Methodologies, Processes and the Silver Bullet

According to most dictionaries, the definitions of "methodology" and "process" are virtually identical; however, some people, engineers in particular, ascribe very different meanings to the two words.

Processes are imposed from above; methodlogies are adopted from below.

Processes are obeyed; methodologies are adhered to, sometimes religiously.

Processes are onerous; methodologies are liberating.

Processes are often circumvented; methodologies are staunchly defended.

But I think the basic difference is:

Processes are someone else's methodologies.

If the government had only devised a methodology instead of a process for paying taxes, people would be wearing tee-shirts extolling the virtues of the "IRS Methodology".

The Silver Bullet

A couple of years ago I was fortunate to attend a presentation by Sarah Sheard, Chief Technologist of the Systems Engineering, Systems and Software Consortium. The presentation was entitled "Systems Engineering and Silver Bullets" which told a "fable" that went something like this:

    The CEO of a company is unhappy with all of the existing methodologies and decides to come up with a methodology that uniquely works for his company. He involves his managers and employees to come up with this new process. Productivity and morale skyrockets.

    Several other companies are impressed by the increased productivity. They dispatch senior managers to study the new methodology, and carefully adapt it to their own companies. These companies see positive improvement, thus confirming the new methodology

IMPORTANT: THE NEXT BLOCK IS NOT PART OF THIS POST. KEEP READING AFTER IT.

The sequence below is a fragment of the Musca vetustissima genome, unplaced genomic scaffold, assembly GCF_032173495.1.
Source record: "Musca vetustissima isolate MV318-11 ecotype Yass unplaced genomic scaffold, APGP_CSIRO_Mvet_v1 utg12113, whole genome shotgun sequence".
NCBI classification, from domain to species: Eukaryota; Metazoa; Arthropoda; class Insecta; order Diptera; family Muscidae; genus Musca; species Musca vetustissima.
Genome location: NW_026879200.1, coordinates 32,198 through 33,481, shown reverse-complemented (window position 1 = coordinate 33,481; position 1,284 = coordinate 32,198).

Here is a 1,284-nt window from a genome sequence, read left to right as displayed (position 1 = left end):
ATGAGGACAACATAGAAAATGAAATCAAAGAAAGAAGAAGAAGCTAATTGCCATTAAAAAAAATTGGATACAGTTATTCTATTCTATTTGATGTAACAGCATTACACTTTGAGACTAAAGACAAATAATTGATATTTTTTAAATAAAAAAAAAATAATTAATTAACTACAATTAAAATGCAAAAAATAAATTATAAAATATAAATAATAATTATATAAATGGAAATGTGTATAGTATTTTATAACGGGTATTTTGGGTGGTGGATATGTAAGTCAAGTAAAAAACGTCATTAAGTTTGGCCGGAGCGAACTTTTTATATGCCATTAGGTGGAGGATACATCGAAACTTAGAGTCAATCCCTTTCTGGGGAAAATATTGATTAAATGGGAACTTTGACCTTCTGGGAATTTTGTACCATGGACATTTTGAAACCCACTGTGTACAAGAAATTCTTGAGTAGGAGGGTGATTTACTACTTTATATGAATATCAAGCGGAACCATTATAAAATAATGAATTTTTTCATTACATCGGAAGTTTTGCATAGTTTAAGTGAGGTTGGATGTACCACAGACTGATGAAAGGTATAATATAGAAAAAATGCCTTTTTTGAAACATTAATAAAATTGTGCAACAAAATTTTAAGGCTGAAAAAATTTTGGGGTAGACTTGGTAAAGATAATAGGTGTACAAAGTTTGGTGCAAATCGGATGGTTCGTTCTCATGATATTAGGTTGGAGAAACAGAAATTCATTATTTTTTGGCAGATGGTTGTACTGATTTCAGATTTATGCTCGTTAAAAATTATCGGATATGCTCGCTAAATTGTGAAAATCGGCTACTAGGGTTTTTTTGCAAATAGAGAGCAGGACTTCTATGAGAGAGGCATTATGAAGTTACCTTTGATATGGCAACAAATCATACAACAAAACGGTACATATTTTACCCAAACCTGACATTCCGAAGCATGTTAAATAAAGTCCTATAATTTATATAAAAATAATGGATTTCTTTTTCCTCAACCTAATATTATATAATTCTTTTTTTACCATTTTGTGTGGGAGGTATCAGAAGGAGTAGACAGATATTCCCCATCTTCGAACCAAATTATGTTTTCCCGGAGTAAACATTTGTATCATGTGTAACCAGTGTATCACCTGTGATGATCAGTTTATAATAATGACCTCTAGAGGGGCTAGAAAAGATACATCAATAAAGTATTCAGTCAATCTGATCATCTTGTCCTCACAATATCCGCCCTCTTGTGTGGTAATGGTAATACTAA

Many more companies decide to adopt the new method. They assign middle managers to implement the new methodology, as best they can, in a short period of time, knowing only what they've read in articles. Managers, in turn, force the changes onto their employees without accepting feedback. Improvements are marginal, and morale sinks.

    The lack of gains and decrease in morale are cited as examples that the new methodology does not work. Books are written debunking the new methodolgy.

    The executive of another company is unhappy with the methodology and decides to come up with a methodology that uniquely works for his company...

[A more complete version of the fable can be found at http://www.stsc.hill.af.mil/Crosstalk/2003/07/sheard.html.]

The moral of the story is obvious -- there is no silver bullet, no single methodology or process which will improve efficiency at every organization. A methodology must be embraced from the top of the organization to the bottom, and care must be taken to taylor any methodoogy to the organization, based on measurable performance improvements and individual feedback. Only then will a methodology really be successful. On the other hand, if you buy a book on a methodology and force people to follow it, you will probably fail.

I have seen this many times -- what works for one organization does not work for another; this can even be true for two workgroups in the same company. Methodologies must not be rigid; they must allow for tayloring to an organization, and to workgroups within an organization.


Copyright 2006, Robert J. Hueston. All rights reserved
Comments:

Not bad...the actual article is at http://www.stsc.hill.af.mil/crosstalk/2003/07/Sheard.html. I'd be willing to send anyone who wants it the PowerPoint charts with little piggies on them...the magazine felt the piggies detracted from the seriousness of the message, but I like them.

Sarah Sheard

Posted by Sarah Sheard on September 03, 2008 at 12:12 PM EDT #

Post a Comment:
Comments are closed for this entry.
About

Bob Hueston

Search

Categories
Archives
« April 2014
SunMonTueWedThuFriSat
  
1
2
3
4
5
6
7
8
9
10
11
12
13
14
15
16
17
18
19
20
21
22
23
24
25
26
27
28
29
30
   
       
Today